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J Food Prot. 2011 Feb;74(2):248-53. doi: 10.4315/0362-028X.JFP-10-163.

Time course of fetal tissue invasion by Listeria monocytogenes following an oral inoculation in pregnant guinea pigs.

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Department of Environmental Health Science, University of Georgia, Athens, Georgia 30602, USA.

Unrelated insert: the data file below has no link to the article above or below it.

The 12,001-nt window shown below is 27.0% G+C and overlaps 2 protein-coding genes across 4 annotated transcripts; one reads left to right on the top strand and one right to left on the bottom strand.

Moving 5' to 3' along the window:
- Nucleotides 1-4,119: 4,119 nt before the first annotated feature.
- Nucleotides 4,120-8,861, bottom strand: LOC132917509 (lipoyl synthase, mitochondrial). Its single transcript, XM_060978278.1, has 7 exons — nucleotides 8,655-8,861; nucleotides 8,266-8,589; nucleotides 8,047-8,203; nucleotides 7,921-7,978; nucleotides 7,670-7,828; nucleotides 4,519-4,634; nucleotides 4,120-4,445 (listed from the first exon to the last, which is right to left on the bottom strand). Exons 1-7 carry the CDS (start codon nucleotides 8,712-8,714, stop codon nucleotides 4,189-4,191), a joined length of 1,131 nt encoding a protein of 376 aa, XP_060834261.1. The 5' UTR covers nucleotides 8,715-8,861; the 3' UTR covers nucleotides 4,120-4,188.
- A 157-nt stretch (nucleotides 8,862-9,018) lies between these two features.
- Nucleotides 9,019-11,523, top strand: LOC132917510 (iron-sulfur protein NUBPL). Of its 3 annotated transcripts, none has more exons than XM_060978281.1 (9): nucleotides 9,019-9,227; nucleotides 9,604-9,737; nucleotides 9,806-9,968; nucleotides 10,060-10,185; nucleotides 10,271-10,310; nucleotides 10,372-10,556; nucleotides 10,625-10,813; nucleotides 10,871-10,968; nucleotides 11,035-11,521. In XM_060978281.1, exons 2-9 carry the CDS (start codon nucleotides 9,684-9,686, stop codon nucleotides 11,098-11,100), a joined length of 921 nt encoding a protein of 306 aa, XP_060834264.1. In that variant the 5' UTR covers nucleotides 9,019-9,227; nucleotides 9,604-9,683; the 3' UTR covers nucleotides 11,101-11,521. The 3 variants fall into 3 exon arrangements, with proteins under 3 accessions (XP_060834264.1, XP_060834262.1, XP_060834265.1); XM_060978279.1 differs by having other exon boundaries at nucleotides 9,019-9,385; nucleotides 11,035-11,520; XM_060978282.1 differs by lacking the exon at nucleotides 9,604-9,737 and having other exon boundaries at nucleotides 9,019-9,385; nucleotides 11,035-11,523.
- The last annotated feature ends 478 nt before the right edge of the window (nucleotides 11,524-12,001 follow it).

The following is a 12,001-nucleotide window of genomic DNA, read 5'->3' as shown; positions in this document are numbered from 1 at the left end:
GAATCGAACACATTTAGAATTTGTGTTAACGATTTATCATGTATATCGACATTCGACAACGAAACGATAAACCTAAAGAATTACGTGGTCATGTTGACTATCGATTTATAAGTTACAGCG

Pregnant women are 20 times more likely to develop listeriosis than are members of the general population, and infection can result in abortion, stillbirth, or neonatal illness. The objective of this study was to orally challenge pregnant guinea pigs with Listeria monocytogenes to assess maternal and fetal tissue invasion at postinoculation days 2, 6, 9, and 21. The time course of invasion was followed by fluorescence microscopy and a traditional culture method. Guinea pigs were treated on gestation day 35 with L. monocytogenes doses ranging from 10(4) to 10(8) CFU. L. monocytogenes was isolated and viewed in maternal and fetal tissues as early as 2 days postinoculation. L. monocytogenes was isolated from placentas, fetal livers and brains, and maternal spleens at similar rates, suggesting that invasion of the spleen could be indicative of fetal invasion. When comparing fecal shedding, all animals treated with 10(4) CFU were shedding L. monocytogenes by postinoculation day 7, and all animals treated with the higher doses (10(6) or 10(8) CFU) were shedding L. monocytogenes by postinoculation day 5. These data suggest that L. monocytogenes crosses the fetoplacental barrier and invades the fetus by day 2 after maternal ingestion. When comparing the sensitivities of microscopy and culture, neither method consistently detected L. monocytogenes at a higher rate. However, detection in individual tissues differed. Microscopy was significantly more sensitive with fetal liver (P<0.001) and brain (P<0.001) at the highest dose of 10(8) CFU, but at the lowest dose of 10(4) CFU culture was significantly more sensitive with maternal spleen (P=0.04).

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